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The Telus store in Toronto's Eaton's Centre is seen on October 27, 2009. JENNIFER ROBERTS FOR THE GLOBE AND MAIL (JENNIFER ROBERTS For The Globe and Mail)
The Telus store in Toronto's Eaton's Centre is seen on October 27, 2009. JENNIFER ROBERTS FOR THE GLOBE AND MAIL (JENNIFER ROBERTS For The Globe and Mail)

Telus share-consolidation plan at risk Add to ...

Telus Corp. ’s proposal to eliminate its dual-class share structure is at risk of failure now that a U.S. hedge fund that holds nearly 19 per cent of its common shares is vowing to vote against the plan.

New York-based Mason Capital Management LLC made that disclosure in a filing on Tuesday, a move that signals it is seeking additional support from other institutional investors to topple the proposal when it is put to a shareholder vote next month.

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“Mason previously advised Telus that it intends to vote against Telus’ proposal, as currently formulated, to convert all of Telus’ non-voting shares into common shares,” its filing says.



As of March 31, Mason Capital controlled roughly 18.7 per cent of Telus’s outstanding common voting shares and about 0.4 per cent of its outstanding non-voting shares.

Telus’s share consolidation proposal, which seeks to convert each non-voting share into a common share on a one-for-one basis, requires the approval of two-thirds of the votes cast by each class of shareholder.

That means if voter turnout is low, or if Mason has other hedge funds as allies, Mason could be in a realistic position to block the plan. The results of the vote will be revealed at Telus’s annual meeting of shareholders on May 9.

Telus chief financial officer Robert McFarlane characterized Mason’s trading strategy as a “short-term, profit-driven” move that is independent of the merits of the share consolidation proposal.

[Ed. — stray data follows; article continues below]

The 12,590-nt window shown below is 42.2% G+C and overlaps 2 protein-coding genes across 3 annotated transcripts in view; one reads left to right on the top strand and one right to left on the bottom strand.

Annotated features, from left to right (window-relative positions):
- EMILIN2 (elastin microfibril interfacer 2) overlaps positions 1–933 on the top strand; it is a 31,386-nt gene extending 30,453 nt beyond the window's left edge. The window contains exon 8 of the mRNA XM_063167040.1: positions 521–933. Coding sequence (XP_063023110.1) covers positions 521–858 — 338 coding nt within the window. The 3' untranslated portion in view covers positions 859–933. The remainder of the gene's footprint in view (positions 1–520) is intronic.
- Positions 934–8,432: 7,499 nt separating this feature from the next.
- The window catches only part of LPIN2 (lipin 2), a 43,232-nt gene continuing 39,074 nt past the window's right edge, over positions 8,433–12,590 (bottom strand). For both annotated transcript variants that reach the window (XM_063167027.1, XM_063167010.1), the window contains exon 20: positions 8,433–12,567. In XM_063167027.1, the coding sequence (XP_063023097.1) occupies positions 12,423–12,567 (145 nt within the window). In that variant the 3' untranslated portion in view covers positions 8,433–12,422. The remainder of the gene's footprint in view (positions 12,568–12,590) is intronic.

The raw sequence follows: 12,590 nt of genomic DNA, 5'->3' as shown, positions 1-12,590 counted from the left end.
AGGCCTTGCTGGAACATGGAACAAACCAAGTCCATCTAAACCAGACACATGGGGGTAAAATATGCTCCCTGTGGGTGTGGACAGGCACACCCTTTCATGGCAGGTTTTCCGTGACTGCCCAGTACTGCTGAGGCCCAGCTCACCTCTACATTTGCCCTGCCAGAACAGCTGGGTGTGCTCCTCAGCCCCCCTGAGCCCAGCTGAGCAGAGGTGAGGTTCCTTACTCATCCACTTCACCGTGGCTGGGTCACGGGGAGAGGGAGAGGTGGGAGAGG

“Both the voting shares and the non-voting shares have appreciated in price ever since the announcement, so the market is basically saying that it is a positive development for the voters and the non-voters,” Mr. McFarlane said.

When asked whether Telus was working to ensure a high turnout for the vote, he replied: “Obviously, it would be in our shareholders’ interests if they voted on the proposal. And it would be shame if they didn’t because you have the threat of a party that really isn’t a net owner of Telus economically and is intending to vote against something that is in the best interests of the company.”

Vancouver-based Telus first announced its one-for-one share conversion proposal in February, stressing it was eager to discard its redundant dual-share structure given that it no longer had a single, dominant foreign shareholder.

Last month, however, it announced that foreign investors were attempting to push the company past non-Canadian ownership limit of 33 1/3 per cent and warned that its transfer agent may not be able to approve all pending or new applications for share purchases.

That issue arose because Telus left an opening for hedge funds to make a profit. Its non-voting shares have generally traded at a discount of about 5 per cent, or an average of about $2.50 a share, to Telus voting shares. So the 1:1 ratio was a bit of a gift to owners of non-voting stock.

The standard play for a hedge fund in such a situation was to buy non-voting stock, short sell the voting shares, and sit back. (A short sale occurs when the seller borrows stock from a brokerage, and sells it, expecting the price to fall. If it does, the seller will buy stock at the lower price to replace the stock that was borrowed.) When the conversion was completed, those investors would be given voting stock in return for their non-voting stock. After closing out the short position, an investor could be up $2.50.

But as some funds put on that trade, basically erasing the historical gap between the two classes of stock, other funds like Mason then appear to have gone the other way.

The opportunity was this: If Mason and others could buy enough voting shares to create the threat of stopping Telus’s plan when it came to a shareholder vote, while shorting the non-voting stock, the gap between the stock classes would more than likely widen again (and it has been doing so). Mason would make money as the gap widened.

Mason said in its filing that it had shorted at least 21.6 million non-voting shares, but had received requests from the people who lent the stock to return it.

Mr. McFarlane said he’s unaware of any other hedge funds that object to the share-consolidation proposal, adding Telus’s long-term shareholders are “overwhelmingly supportive” in terms of their indications to the company.

Moreover, Telus’s board of directors remains steadfast in its position that the share-consolidation proposal is not negotiable.

Follow on Twitter: @boyderman

 
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